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Treating Distracted & Impulsive ADHD Children
10 CEUs Treating Distracted & Impulsive ADHD Children

Section 25
The Journey: A Group Intervention Technique for Children with ADHD

Question 25 | Test | Table of Contents | ADHD CEU Courses
Psychologist CEs, Counselor CEUs, Social Worker CEUs, MFT CEUs

Rational Emotive Behavior Therapy (REBT; Ellis & MacLaren) provides a theory for developing a group guidance unit that helps students learn how ADHD affects learning behaviors and classroom performance. It offers a rationale for increasing student awareness and the value of practicing school success skills. The theory assumes that an ADHD student cannot exhibit a behavior that has not been learned. REBT emphasizes behavioral change and self-regulation along with the examination and possible modification of thoughts, beliefs, feelings, and expectations. It is an approach that supports recent treatment interventions for children with ADHD (Ellis & Wilde; Schweibert et at.). It is assumed that, while the primary symptoms of the disorder are difficult to ameliorate, it may be possible to help children develop competencies that lower the risk of serious secondary difficulties (Braswell). According to Myrick, this approach also lends itself to brief counseling that is so often used in schools.

The Journey: A Group Counseling Intervention
What follows is a description of a small group counseling intervention that has been used with ADHD students. The intervention focuses on increased understanding of the disorder and how it impacts school performance. It was assumed that students needed to face their disorders and recognize that it is part of who they are. Further, the disorder by itself wilt not keep them from their personal, academic, or career goals. To the contrary, many individuals who have ADHD have made valuable and significant contributions to society. The secret to success is being able to manage one’s thoughts, feelings, and behaviors. The intervention consisted of six small group sessions designed for about six students per group. Each session had a specific objective related to thoughts, behaviors, and skills that focused on school and personal achievement and began with a review of the previous session and a check on application of skills. Sessions ended with tasks for practice and an encouraging summary statement. The unit culminated with snacks, juice, and talk about the group experience as well as a review of plans for utilizing strategies. The sessions were based on the theme of a journey that students might imagine they were taking. Of course, the journey required preparation and the ability to recognize certain road signs and to manage the vehicle in such a way that the students would arrive safely at their final destination. Because the students had ADHD, they would be a different kind of traveler and, at times, take a different route than others, although they would eventually arrive at the same destination. The metaphor of a journey provided opportunities to construct group activities that were fun and enabled participants to reflect on goals and goal setting, the influence of personal characteristics on achieving goals, and personal management skills. As they considered skills needed to move them along on their imaginary journey, they also thought about how the skills were related to the academic, personal, social, and career goals shared by all students their age.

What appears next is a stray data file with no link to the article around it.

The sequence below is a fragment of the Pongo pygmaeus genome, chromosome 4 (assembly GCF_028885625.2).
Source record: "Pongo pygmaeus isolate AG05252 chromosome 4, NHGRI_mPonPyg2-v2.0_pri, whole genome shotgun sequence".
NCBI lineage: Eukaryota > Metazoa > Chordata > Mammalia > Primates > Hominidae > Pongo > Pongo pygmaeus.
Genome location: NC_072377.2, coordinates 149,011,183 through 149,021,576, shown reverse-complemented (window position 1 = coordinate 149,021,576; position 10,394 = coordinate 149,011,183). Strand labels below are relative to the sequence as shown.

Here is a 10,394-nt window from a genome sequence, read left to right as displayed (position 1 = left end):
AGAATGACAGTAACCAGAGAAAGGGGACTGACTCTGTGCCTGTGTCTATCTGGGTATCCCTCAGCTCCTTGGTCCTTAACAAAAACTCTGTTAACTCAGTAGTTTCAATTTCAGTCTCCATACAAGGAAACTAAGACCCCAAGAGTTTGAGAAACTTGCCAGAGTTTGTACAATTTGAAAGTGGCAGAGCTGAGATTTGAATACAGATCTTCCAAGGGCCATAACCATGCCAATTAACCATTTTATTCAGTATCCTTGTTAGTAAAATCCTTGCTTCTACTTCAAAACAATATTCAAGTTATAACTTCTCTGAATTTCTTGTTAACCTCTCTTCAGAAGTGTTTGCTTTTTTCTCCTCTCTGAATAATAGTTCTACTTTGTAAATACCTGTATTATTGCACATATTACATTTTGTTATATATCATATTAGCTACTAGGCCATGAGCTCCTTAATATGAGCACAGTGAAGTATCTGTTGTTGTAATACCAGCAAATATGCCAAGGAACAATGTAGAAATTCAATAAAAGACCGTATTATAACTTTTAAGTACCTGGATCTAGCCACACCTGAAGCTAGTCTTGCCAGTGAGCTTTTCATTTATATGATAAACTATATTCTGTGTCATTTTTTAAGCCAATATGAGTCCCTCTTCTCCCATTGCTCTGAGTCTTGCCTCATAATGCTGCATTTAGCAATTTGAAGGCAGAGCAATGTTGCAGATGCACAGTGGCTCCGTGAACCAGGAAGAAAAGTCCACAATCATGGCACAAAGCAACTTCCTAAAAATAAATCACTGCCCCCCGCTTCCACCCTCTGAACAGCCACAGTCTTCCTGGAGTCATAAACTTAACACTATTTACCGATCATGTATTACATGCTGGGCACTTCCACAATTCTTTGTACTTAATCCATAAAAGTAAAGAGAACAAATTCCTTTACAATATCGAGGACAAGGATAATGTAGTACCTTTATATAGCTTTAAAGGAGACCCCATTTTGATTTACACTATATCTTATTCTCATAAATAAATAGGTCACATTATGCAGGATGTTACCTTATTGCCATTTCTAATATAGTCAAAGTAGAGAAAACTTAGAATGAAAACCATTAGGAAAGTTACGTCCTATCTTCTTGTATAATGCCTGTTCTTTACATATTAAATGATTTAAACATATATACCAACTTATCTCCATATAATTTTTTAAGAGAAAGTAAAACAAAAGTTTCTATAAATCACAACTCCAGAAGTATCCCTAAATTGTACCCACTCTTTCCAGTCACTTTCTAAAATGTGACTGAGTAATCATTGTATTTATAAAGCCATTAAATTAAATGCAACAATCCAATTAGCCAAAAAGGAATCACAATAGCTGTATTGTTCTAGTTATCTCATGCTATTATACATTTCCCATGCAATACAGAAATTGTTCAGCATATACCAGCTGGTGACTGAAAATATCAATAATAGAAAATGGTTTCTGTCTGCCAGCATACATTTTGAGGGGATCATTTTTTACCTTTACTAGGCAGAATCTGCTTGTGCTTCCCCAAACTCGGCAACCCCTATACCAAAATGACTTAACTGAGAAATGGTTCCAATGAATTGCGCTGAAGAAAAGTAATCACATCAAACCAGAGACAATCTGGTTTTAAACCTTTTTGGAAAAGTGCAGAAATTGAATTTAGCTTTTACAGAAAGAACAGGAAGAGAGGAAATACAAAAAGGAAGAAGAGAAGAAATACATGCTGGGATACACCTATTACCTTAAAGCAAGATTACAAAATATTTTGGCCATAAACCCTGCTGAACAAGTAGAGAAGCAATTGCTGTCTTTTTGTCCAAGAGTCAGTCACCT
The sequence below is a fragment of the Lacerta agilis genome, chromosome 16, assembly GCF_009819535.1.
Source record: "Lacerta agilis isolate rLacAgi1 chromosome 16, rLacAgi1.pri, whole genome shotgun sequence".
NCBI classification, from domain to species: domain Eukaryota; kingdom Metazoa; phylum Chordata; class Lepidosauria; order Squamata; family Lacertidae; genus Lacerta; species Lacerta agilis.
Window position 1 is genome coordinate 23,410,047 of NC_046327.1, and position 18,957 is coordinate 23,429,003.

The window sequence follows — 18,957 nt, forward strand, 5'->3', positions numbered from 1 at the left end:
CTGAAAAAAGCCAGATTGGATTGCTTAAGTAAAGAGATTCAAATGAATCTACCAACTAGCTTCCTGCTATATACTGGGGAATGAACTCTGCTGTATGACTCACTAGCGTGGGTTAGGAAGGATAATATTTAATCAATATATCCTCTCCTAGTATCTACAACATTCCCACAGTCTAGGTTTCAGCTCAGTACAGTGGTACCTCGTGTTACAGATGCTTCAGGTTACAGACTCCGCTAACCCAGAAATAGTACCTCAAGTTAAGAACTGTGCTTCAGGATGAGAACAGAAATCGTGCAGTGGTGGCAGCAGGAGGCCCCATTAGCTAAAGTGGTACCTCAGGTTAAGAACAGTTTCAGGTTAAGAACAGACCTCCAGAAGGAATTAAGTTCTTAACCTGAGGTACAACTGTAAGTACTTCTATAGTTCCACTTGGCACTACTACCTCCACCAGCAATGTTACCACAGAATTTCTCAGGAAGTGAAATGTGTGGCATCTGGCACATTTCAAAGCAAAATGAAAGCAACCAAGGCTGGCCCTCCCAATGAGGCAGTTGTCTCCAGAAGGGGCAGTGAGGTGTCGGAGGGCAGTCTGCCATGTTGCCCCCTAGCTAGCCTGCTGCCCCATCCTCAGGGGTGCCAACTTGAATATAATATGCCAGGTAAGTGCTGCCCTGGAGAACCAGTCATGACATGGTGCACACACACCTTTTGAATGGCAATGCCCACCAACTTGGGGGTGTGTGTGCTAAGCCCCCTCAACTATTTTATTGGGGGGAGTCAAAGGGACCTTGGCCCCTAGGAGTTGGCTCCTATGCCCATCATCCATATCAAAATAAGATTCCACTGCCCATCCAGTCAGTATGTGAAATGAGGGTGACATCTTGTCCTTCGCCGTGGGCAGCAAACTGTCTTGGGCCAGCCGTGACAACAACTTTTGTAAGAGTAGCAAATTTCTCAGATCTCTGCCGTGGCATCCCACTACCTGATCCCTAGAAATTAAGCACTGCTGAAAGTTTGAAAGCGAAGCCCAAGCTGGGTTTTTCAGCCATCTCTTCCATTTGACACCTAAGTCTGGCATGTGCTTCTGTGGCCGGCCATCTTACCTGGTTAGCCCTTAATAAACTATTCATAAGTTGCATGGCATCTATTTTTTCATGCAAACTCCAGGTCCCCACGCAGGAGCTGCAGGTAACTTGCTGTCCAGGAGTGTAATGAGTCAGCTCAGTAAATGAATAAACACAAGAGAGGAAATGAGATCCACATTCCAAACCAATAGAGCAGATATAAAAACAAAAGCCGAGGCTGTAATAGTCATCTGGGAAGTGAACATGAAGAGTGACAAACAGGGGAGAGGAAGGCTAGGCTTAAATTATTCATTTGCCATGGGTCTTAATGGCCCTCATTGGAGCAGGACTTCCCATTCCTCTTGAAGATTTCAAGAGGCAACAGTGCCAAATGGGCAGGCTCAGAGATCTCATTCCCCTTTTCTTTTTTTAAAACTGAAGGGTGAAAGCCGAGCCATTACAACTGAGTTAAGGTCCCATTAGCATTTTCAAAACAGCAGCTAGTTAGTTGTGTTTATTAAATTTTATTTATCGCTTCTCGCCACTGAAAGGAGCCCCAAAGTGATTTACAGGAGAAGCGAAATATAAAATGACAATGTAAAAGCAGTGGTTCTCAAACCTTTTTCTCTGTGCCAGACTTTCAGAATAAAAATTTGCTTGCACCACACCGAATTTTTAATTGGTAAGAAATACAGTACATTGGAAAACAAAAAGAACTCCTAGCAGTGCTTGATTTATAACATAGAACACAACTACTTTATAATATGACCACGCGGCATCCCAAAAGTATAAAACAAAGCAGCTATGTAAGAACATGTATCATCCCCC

Preparing for the Journey
The therapist begins the unit by telling students that they have been selected for the group because j they have been identified as different kind of learners: They have ADHD. They are asked, "What do you know about ADHD?" Discussion and clarification help the students identify ADHD symptoms and how the symptoms are manifested in school, which often makes them learn in different ways than others. They are, in one sense, a different traveler in the education world. It is explained that sometimes they take the same road as others while learning things and then, at other times, they will go another way, perhaps taking some detours, even though everyone is trying to get to the same place. The therapist leads the participants through a series of structured learning activities. Special efforts are made to focus on what students experience (their feelings) and how those feelings are related to behaviors (their actions). Students discuss what they believe to be true about themselves and others, and how they can manage their thoughts, feelings, and behaviors. Once introductory activities are completed, the journey begins.

Session One: Our Journey. Participants begin their journey as they explore a variety of paths to reach a single destination in Map Quest; they talk about goals and places to go. As they discover the link between an objective and school success, students realize that not all students must take the same journey through school; however, they can each achieve success and arrive at the same destination. Summary statements include: "Having ADHD doesn’t mean you can’t be successful as a student; however, it does mean that you might have to find some ways to get there (success) that will be a little different than the routes others take. You will need to learn to be a different kind of traveler and do some things to help yourself become successful. If you do, you will have more control over where you are going and how you will get there."

Session Two: Pack It Up. Students experience the "messy bag." The therapist begins the session by rummaging through a bag or backpack, throwing things left and right and creating havoc. It is a demonstration of the chaos that comes from being cluttered and disorganized. Students explore their own bags and the need for organization. Being orderly will probably remain a difficult task to learn, but students may have more insight as to why others are continually trying to organize them. Organizational skills are introduced, demonstrated, and practiced. The session closes with a brief summary statement: "Keeping things organized is important. It is one way for you to help yourself on your journey to school success."